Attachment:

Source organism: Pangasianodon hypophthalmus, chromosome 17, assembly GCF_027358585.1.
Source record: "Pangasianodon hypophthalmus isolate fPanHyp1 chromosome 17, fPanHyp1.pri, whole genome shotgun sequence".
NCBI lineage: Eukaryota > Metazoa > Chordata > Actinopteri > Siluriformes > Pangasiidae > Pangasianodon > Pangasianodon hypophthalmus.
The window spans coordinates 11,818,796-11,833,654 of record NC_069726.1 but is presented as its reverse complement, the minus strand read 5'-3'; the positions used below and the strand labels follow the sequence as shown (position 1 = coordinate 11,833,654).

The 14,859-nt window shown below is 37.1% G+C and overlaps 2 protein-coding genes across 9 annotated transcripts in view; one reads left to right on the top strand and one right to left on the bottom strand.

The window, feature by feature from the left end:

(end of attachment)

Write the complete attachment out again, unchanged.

Source organism: Pangasianodon hypophthalmus, chromosome 17, assembly GCF_027358585.1.
Source record: "Pangasianodon hypophthalmus isolate fPanHyp1 chromosome 17, fPanHyp1.pri, whole genome shotgun sequence".
NCBI lineage: Eukaryota > Metazoa > Chordata > Actinopteri > Siluriformes > Pangasiidae > Pangasianodon > Pangasianodon hypophthalmus.
The window spans coordinates 11,818,796-11,833,654 of record NC_069726.1 but is presented as its reverse complement, the minus strand read 5'-3'; the positions used below and the strand labels follow the sequence as shown (position 1 = coordinate 11,833,654).

The 14,859-nt window shown below is 37.1% G+C and overlaps 2 protein-coding genes across 9 annotated transcripts in view; one reads left to right on the top strand and one right to left on the bottom strand.

The window, feature by feature from the left end: